In recent months there have, in some areas, been public attacks on lesbians and women dressed in trousers or in skirts deemed too short. It is certainly the case that as poor women are expected to take over more and more of the work needed to keep families and communities going there is an implicit gendering to decisions about the price of water, the numbers of taps and toilets that are provided to shack settlements, the need for volunteers to take on cleaning work, the care of the sick and so on. But it is certainly not the case that, as with xenophobia, these kinds of attacks can credibly be said to directly follow the logic and practices of the state or to be in any way complicit with the law.

While racist arguments about culture are often still used to explain the attacks on women progressives tend to argue that they are due to a general economic disempowerment. There is certainly a systemic disempowerment consequent to the endless economic crisis that ordinary people must confront, even in boom times. But there is also a systemic disempowerment consequent to both the complimentary authoritarianism of technocratic state and NGO responses to poverty and the top down party control over most of the political spaces through which ordinary people can access the state. It is notable that these kinds of attacks on women have not occurred, and are in fact simply unthinkable, in places where grassroots movements in which women are strong have created a political space for the collective self empowerment of the excluded. The fact that these are not the only spaces in which these kinds of attacks are unthinkable does not diminish the record of democratic grassroots political projects in this regard.

As Neocosmos has noted in a recent essay the popular movements that have rebuilt a democratic grassroots militancy were able to successfully defend and shelter people at risk in the May pogroms and, on at least one occasion, confront attackers head on. There was not one attack in any of the more than 30 settlements where the largely Durban and Pietermartizburg based shack dwellers’ movement Abahlali baseMjondolo is strong. Despite being crowded into ever fewer bits and pieces of urban land, all of which remain under threat from a state determined to ‘eradicate shacks by 2014’, the movement was also able to offer shelter to some people displaced in the attacks. In a widely circulated and translated statement Abahlali baseMjondolo declared that “An action can be illegal. A person cannot be illegal. A person is a person where ever they may find themselves. If you live in a settlement you are from that settlement and you are a neighbour and a comrade in that settlement.” The Landless People’s Movement in Johannesburg and the Anti-Eviction Campaign in Cape Town were also able to mount some opposition to the pogroms. In Khutsong, a town to the West of Johannesburg where popular conflict with the state has probably been most acute, the Merafong Demarcation Forum was also able to ensure safety. All of these organisations have, in the face of considerable repression boycotted elections and sought to build a militant grassroots politics outside of the party structures beholden to the state.

There is a sense in which crises are confrontation with the real. Certain kinds of assumptions, claims and speculations that can survive without a direct challenge melt away in the face of this kind of shock. Others emerge on a firmer footing. Neocosmos’ book has come out of the crisis with a lot more life than it had in April. But if the May crisis has appeared to offer some support to his analysis that analysis should certainly be extended. One obvious way in which the critique of the politics of liberalism should be developed would be to consider the various ways in which the South African poor are also excluded from substantive citizenship and the desperate rivalries that this can produce.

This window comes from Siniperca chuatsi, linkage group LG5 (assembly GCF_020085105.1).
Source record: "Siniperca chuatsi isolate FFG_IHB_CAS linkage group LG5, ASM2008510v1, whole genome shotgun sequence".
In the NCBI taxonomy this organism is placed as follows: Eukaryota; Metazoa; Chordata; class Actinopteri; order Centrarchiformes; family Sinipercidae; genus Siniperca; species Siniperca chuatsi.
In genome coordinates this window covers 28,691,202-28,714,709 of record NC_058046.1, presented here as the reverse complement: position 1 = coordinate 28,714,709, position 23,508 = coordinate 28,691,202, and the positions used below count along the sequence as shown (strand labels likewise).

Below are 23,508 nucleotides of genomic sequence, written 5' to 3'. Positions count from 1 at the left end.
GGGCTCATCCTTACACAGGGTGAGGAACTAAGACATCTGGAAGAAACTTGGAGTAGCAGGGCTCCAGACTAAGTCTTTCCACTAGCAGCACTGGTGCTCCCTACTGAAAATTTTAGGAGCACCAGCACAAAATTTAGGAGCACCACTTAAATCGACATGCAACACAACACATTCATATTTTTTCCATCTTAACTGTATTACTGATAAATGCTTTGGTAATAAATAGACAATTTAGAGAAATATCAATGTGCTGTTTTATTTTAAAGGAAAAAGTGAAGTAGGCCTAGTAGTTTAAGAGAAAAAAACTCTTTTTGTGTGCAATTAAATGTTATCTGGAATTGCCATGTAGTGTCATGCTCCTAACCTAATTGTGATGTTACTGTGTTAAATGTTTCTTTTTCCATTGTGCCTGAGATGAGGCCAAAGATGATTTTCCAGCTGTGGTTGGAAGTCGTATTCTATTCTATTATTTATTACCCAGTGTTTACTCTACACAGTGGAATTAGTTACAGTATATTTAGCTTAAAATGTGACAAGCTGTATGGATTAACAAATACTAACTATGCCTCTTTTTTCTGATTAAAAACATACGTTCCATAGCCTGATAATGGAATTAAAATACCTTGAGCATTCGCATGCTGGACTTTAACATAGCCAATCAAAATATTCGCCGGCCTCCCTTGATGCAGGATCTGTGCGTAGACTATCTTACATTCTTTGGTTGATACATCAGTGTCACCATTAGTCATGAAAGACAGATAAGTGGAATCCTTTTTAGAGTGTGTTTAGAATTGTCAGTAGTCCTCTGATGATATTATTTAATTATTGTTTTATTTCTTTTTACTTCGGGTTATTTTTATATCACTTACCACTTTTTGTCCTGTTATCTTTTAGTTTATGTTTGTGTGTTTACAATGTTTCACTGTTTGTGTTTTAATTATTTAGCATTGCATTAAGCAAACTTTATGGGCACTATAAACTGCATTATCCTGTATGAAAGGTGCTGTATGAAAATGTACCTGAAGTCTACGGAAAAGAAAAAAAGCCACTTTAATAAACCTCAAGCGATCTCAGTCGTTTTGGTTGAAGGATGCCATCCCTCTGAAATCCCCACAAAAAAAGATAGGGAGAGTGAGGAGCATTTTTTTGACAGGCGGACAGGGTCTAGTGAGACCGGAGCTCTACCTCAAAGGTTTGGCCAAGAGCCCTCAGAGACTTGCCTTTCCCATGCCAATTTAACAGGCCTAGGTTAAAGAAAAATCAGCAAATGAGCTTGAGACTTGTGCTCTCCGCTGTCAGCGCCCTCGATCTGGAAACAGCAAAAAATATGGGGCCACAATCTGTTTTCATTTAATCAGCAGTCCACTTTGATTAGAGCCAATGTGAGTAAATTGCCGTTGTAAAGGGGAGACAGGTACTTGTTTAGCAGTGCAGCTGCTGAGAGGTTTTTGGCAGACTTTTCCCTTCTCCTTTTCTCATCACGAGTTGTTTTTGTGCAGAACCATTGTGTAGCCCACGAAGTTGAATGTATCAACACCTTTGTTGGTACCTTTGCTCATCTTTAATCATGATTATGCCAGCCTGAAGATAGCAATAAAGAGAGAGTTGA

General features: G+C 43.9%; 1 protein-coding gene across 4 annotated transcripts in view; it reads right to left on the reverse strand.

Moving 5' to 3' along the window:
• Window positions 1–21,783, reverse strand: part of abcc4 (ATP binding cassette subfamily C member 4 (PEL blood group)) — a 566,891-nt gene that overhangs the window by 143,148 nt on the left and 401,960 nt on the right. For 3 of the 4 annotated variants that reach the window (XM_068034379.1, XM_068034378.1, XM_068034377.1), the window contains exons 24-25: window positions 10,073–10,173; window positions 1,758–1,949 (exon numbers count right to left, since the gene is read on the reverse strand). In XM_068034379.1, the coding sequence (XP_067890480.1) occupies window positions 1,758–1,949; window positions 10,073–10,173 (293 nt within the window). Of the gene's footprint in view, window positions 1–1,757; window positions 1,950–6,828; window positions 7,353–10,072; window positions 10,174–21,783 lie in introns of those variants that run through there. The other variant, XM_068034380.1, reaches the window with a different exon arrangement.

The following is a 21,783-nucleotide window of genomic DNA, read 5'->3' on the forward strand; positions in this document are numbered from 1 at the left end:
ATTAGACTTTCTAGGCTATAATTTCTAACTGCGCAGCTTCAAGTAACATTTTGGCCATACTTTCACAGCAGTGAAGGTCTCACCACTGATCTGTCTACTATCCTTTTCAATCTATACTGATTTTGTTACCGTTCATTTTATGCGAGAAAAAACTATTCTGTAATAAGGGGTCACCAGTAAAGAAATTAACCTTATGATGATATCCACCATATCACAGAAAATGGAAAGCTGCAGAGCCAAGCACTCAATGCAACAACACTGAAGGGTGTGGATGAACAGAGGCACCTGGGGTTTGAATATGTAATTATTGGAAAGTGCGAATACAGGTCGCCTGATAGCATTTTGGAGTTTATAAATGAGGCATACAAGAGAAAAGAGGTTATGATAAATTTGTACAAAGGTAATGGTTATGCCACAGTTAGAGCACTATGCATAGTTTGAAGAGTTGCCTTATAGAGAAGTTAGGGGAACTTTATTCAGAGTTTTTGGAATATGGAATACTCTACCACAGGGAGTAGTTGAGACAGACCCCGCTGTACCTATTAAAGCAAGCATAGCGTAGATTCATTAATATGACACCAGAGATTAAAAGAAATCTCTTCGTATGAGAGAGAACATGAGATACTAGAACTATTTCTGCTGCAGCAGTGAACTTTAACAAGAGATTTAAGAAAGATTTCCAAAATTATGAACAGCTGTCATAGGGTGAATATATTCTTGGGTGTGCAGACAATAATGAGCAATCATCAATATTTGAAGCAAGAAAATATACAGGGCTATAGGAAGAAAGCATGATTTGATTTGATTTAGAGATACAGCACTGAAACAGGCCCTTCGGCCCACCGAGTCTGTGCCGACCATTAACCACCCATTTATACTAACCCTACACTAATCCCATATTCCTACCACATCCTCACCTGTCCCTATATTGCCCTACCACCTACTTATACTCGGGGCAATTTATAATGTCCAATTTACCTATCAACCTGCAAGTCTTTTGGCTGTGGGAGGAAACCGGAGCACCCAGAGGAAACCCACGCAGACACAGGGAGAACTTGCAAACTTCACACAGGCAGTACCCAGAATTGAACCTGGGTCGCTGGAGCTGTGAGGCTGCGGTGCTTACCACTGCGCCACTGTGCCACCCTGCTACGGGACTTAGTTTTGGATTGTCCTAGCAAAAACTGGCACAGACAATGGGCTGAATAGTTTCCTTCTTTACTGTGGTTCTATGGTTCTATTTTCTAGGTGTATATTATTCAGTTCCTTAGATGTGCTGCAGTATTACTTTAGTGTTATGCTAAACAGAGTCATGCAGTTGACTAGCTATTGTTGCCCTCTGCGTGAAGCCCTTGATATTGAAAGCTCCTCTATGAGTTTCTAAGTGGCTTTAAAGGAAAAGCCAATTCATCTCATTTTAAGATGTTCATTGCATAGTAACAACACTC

With an entrenched unemployment crisis that excludes around 40% of people from formal employment now compounded by the sudden escalation in food and transport prices there’s not much disagreement about the depth of economic exclusion. Of course people do invent new modes of solidarity and survivalist communalism to cope but a dangerous desperation is also rife. Not everyone is in a position to confront the prospect of entering their 30s without ever having had a decent job with equanimity. For people bent on plunder anyone who is vulnerable, as undocumented migrants living under a hostile state most certainly are, is at risk.

Exclusion from substantive citizenship is also a question of space. The South African state is seeking to reverse the popular desegregation of cities achieved since the 1980s. There are major projects to drive the poor out of flats in the city centres in the name of creating ‘World Class Cities’. Centrally located shack settlements are also under attack from a full fledged programme to ‘eradicate’ shacks by 2014. While most cities have one or two well funded projects to upgrade centrally located shack settlements they are the exceptions that legitimate the rule. The fact is that the state is beating the poor out of the cities in the name of ‘slum clearance’, the precise phrase used by apartheid, and before that colonialism, for the same purpose. The poor are being driven out of urban spaces over which there is sometimes a considerable degree of autonomous self management into regulated and commodified contemporary versions of the peripheral apartheid township – a space separate in every way from the fantasy of world class cities but far enough out of town for this fact to be tolerable. An often politically innovative urban proletariat which appropriated urban land, as well as electricity and water, and often, although not always, turned it into a commons organised with a considerable degree of popular autonomy from state power is being recomposed into an individualized set of consumers safely warehoused on the urban periphery. The return to forced removals is a direct attack on people’s livelihoods, access to education and health care, desire for an urban life and identity as citizens. With regard to the latter it is worth recalling that the denial of the right to the city was a central part of the denial of citizenship to Africans under apartheid. Every successful eviction increases the already severe overcrowding in the spaces that survive and escalates competition for space that can take all sorts of forms including ethnic and racial conflict amongst South Africans.